Now that I’m living the allergy mom lifestyle, I realize how hard allergy momming really is. Seriously, kudos to all of the allergy parents out there who spend every day of their lives painstakingly reading ingredient labels, preparing special foods, and packing safe snacks for daily outings. It sucks.
I’ve said before that I am fortunate because my older son’s allergies are not life-threatening. But we have decided to make a major lifestyle change””involving a temporary but complicated gluten-free, dairy-free, and sugar-free diet to support his digestive health””to see if we can help his seasonal and food allergies, eczema, and now asthma, even a little bit. The good news is that the diet really does seem to be clearing up his skin and making his daycare-induced colds shorter. We are also using a few daily asthma medications, which are helping too.
So, everything is fine and dandy in allergy world, until someone has a birthday. And this time, that someone was my second son, who just turned one. We had his birthday party on Saturday, and I went all out as an excuse to hang out with friends that I haven’t seen in months because of my #momlife. (Hint: If you want to increase attendance at a boring child’s birthday party, all you have to do is advertise that you will have a keg.)
I made my second son a huge, chocolatey mess of a blue velvet cake for the party. He had a blast and was adorable smashing chocolate all over his face and everything within his tiny, raptor-like reach. We tried to stay on the allergy train and trick my older son by making an Elmo face ”cake” out of fruit (recommended by my mother from Pinterest).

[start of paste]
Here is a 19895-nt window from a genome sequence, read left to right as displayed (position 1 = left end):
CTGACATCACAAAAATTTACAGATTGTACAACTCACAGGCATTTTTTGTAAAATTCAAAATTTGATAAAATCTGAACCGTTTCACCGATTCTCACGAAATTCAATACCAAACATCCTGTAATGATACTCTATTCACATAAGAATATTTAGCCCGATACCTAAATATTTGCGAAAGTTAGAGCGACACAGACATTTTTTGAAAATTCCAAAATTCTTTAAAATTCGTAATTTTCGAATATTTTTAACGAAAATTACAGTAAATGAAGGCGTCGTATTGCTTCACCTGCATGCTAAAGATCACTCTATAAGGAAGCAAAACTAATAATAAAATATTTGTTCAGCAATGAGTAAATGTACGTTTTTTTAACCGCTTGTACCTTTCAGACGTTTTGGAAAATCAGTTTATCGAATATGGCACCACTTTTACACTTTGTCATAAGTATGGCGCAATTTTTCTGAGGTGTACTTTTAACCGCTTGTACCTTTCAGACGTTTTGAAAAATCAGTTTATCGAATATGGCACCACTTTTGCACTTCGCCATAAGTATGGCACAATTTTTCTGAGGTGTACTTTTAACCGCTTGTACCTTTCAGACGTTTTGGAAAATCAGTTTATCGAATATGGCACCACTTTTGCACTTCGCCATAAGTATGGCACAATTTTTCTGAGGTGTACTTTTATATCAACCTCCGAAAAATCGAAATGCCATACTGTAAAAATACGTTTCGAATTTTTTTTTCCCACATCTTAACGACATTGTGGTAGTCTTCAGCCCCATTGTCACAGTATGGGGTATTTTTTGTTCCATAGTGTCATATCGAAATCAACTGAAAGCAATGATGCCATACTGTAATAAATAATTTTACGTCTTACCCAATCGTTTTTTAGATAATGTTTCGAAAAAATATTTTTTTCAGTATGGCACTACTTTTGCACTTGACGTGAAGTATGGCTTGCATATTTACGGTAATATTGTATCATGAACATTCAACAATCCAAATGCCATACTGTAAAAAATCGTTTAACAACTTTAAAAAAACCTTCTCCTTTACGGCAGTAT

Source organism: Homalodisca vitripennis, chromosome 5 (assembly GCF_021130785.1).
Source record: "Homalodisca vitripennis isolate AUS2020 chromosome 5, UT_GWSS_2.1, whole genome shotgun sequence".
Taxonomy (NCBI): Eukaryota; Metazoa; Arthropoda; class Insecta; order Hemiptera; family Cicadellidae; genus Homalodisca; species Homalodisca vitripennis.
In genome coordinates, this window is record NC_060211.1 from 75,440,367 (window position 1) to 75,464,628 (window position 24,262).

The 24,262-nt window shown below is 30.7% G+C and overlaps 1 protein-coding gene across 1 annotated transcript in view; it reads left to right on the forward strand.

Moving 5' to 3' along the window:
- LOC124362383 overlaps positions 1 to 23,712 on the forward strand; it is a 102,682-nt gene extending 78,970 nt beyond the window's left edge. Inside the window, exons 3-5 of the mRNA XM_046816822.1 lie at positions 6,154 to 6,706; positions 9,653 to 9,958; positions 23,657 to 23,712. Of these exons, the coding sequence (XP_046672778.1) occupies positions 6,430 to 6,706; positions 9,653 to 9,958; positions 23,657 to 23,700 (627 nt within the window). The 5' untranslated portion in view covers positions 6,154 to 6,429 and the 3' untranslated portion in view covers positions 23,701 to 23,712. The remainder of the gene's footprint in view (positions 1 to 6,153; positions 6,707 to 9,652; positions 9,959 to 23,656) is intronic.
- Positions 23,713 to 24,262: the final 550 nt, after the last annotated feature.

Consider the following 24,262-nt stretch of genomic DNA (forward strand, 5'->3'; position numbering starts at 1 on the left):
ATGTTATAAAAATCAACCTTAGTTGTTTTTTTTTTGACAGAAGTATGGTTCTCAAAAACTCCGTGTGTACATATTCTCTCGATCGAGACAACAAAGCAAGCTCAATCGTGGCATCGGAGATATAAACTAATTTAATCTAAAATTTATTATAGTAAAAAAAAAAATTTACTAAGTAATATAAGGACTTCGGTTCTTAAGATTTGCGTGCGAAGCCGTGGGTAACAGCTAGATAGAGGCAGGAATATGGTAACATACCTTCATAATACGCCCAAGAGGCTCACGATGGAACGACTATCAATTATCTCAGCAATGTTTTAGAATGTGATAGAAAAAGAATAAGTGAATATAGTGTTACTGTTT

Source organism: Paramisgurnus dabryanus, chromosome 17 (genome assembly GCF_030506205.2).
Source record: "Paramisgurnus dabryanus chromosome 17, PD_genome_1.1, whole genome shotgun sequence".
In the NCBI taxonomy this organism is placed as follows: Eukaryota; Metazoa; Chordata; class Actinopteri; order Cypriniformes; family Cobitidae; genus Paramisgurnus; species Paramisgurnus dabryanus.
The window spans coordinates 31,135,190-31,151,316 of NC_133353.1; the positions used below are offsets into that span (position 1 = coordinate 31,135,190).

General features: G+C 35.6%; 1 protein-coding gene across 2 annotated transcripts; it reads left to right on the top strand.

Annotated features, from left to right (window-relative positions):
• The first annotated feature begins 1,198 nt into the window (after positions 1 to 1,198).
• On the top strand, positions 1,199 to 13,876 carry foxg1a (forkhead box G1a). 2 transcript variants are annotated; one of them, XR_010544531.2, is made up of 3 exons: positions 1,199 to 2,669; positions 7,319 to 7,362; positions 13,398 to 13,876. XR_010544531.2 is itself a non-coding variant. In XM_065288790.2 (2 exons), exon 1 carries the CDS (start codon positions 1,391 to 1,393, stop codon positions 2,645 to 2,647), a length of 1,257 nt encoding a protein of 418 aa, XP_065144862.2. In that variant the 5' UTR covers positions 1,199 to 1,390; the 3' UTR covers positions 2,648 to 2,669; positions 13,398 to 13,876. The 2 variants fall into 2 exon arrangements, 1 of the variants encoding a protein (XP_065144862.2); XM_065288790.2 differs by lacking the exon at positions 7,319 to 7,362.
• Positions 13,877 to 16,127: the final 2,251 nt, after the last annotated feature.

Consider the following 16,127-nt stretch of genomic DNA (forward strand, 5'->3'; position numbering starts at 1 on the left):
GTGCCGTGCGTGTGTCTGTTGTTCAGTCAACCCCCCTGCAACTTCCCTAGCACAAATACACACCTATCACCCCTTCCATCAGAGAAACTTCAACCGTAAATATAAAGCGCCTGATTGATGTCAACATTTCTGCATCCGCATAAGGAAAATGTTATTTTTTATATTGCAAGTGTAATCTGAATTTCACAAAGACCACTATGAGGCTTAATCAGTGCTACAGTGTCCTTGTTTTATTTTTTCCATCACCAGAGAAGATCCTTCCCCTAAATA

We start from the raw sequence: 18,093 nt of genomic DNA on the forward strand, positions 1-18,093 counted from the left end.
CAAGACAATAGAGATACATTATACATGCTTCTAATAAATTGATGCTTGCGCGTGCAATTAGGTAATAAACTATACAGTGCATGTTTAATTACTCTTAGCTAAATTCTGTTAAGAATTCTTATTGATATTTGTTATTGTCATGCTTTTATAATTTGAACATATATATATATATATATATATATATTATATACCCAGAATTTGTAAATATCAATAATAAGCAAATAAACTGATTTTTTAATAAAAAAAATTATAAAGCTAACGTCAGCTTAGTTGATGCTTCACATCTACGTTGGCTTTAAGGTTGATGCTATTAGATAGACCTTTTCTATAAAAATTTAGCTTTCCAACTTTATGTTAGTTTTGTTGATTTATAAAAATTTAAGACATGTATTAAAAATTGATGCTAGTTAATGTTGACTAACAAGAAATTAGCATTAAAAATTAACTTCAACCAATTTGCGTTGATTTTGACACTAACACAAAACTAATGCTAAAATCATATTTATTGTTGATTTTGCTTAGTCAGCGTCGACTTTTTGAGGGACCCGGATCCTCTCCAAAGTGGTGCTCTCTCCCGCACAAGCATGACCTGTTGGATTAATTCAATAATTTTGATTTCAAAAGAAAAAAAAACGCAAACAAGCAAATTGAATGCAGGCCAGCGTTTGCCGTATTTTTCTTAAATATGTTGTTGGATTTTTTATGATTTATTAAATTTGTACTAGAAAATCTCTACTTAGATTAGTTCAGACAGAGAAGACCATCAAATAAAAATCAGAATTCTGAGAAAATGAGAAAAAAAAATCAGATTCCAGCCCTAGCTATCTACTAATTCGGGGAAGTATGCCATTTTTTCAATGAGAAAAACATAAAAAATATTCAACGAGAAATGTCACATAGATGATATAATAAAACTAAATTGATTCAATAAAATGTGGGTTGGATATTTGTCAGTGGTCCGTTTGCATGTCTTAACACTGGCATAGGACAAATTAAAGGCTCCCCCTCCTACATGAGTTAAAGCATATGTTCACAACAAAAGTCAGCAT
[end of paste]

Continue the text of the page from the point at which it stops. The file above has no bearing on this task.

I was feeling like I had it all together. Sure, I was an allergy mom, but I had it all figured out. My older son is only two and a half and hasn’t complained much yet about his incredibly healthy diet. I was positive that he would embrace the Elmo fruit face and stay blind to the chocolate just a few feet away from him. As with most of my smug parenting moments, I was dead wrong.
In the end, we caved and gave him a slice of chocolate cake, after he had been near perfect on his diet for over a month. I cringed on the inside because his crazy, healthy diet is all about rehabilitating his digestive health and allergies. Thankfully, one slice of chocolate cake at a birthday party didn’t make him go too crazy, and it also didn’t send him into the typical sick-spiral of a nasty cold that ends in a trip to urgent care due to pneumonia.
Allergy moms, I’ve said it once, and I’ll say it again: You have my utmost respect. I know that my toddler’s allergy diet is technically voluntary (though he does have several skin-related food allergies), so I was afforded the luxury of cheating on it. Some allergy parents don’t have that luxury. When their kid whines and cries because they can’t have cake at a birthday party, parents have to say no and stick with their pre-packed healthy snacks. Parents of kids with allergies have to deal with the stress of the diet and the aftermath””when their kid pitches a fit because they can’t have cake like all the other kids.
(Image: Alexey Losevich/Shutterstock)